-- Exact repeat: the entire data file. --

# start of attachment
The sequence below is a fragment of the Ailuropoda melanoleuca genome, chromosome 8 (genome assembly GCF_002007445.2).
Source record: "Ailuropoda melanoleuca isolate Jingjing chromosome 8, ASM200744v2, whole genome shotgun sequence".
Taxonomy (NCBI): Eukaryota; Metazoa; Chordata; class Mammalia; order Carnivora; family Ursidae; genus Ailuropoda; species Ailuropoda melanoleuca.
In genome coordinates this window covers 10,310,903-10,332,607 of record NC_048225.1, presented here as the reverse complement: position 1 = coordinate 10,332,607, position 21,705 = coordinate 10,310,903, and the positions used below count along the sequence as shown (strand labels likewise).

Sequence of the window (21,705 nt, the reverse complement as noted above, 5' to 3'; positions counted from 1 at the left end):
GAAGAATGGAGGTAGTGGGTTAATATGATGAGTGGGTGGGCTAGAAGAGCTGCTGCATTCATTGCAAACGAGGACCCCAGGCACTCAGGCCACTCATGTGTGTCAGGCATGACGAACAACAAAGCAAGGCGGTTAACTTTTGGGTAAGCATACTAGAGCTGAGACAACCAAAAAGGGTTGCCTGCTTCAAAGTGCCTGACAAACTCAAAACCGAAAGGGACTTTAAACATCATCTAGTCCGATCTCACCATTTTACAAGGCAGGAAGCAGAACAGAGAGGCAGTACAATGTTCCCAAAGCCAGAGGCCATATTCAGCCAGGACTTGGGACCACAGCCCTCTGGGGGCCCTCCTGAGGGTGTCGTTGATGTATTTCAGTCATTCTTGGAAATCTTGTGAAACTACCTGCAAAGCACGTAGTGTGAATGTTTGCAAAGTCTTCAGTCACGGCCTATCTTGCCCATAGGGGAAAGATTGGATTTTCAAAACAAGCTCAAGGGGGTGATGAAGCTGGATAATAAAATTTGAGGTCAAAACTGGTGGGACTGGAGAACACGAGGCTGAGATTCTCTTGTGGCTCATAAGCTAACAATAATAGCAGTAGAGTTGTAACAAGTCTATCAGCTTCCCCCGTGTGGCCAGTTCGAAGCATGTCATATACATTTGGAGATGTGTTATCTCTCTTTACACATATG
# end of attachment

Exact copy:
The sequence below is a fragment of the Ailuropoda melanoleuca genome, chromosome 8 (genome assembly GCF_002007445.2).
Source record: "Ailuropoda melanoleuca isolate Jingjing chromosome 8, ASM200744v2, whole genome shotgun sequence".
Taxonomy (NCBI): Eukaryota; Metazoa; Chordata; class Mammalia; order Carnivora; family Ursidae; genus Ailuropoda; species Ailuropoda melanoleuca.
In genome coordinates this window covers 10,310,903-10,332,607 of record NC_048225.1, presented here as the reverse complement: position 1 = coordinate 10,332,607, position 21,705 = coordinate 10,310,903, and the positions used below count along the sequence as shown (strand labels likewise).

Sequence of the window (21,705 nt, the reverse complement as noted above, 5' to 3'; positions counted from 1 at the left end):
GAAGAATGGAGGTAGTGGGTTAATATGATGAGTGGGTGGGCTAGAAGAGCTGCTGCATTCATTGCAAACGAGGACCCCAGGCACTCAGGCCACTCATGTGTGTCAGGCATGACGAACAACAAAGCAAGGCGGTTAACTTTTGGGTAAGCATACTAGAGCTGAGACAACCAAAAAGGGTTGCCTGCTTCAAAGTGCCTGACAAACTCAAAACCGAAAGGGACTTTAAACATCATCTAGTCCGATCTCACCATTTTACAAGGCAGGAAGCAGAACAGAGAGGCAGTACAATGTTCCCAAAGCCAGAGGCCATATTCAGCCAGGACTTGGGACCACAGCCCTCTGGGGGCCCTCCTGAGGGTGTCGTTGATGTATTTCAGTCATTCTTGGAAATCTTGTGAAACTACCTGCAAAGCACGTAGTGTGAATGTTTGCAAAGTCTTCAGTCACGGCCTATCTTGCCCATAGGGGAAAGATTGGATTTTCAAAACAAGCTCAAGGGGGTGATGAAGCTGGATAATAAAATTTGAGGTCAAAACTGGTGGGACTGGAGAACACGAGGCTGAGATTCTCTTGTGGCTCATAAGCTAACAATAATAGCAGTAGAGTTGTAACAAGTCTATCAGCTTCCCCCGTGTGGCCAGTTCGAAGCATGTCATATACATTTGGAGATGTGTTATCTCTCTTTACACATATG